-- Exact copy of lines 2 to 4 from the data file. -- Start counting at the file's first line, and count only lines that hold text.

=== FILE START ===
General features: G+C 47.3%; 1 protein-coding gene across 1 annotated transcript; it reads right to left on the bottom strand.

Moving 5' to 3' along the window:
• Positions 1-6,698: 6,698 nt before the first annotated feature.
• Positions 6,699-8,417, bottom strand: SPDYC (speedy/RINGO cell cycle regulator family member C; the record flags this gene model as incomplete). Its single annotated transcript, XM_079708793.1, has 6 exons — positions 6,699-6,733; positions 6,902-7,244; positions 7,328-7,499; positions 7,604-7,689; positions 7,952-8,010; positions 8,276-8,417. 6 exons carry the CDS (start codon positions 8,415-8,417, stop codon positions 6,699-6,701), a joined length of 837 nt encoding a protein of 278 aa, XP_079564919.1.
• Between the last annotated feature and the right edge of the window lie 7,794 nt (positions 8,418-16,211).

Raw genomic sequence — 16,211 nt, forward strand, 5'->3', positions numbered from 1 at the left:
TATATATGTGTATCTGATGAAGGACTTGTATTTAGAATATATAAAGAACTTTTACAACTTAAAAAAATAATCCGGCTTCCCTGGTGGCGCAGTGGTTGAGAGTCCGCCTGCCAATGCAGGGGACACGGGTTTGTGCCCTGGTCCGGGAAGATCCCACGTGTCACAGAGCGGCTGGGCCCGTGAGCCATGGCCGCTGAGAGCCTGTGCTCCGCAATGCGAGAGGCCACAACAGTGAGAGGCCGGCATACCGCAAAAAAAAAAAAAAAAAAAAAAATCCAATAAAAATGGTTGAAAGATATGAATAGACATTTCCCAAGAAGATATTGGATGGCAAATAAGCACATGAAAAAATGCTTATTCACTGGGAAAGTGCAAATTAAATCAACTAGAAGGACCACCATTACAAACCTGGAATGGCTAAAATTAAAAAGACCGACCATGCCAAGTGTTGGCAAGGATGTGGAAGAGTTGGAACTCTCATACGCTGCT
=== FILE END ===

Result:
Moving 5' to 3' along the window:
• Positions 1-6,698: 6,698 nt before the first annotated feature.
• Positions 6,699-8,417, bottom strand: SPDYC (speedy/RINGO cell cycle regulator family member C; the record flags this gene model as incomplete). Its single annotated transcript, XM_079708793.1, has 6 exons — positions 6,699-6,733; positions 6,902-7,244; positions 7,328-7,499; positions 7,604-7,689; positions 7,952-8,010; positions 8,276-8,417. 6 exons carry the CDS (start codon positions 8,415-8,417, stop codon positions 6,699-6,701), a joined length of 837 nt encoding a protein of 278 aa, XP_079564919.1.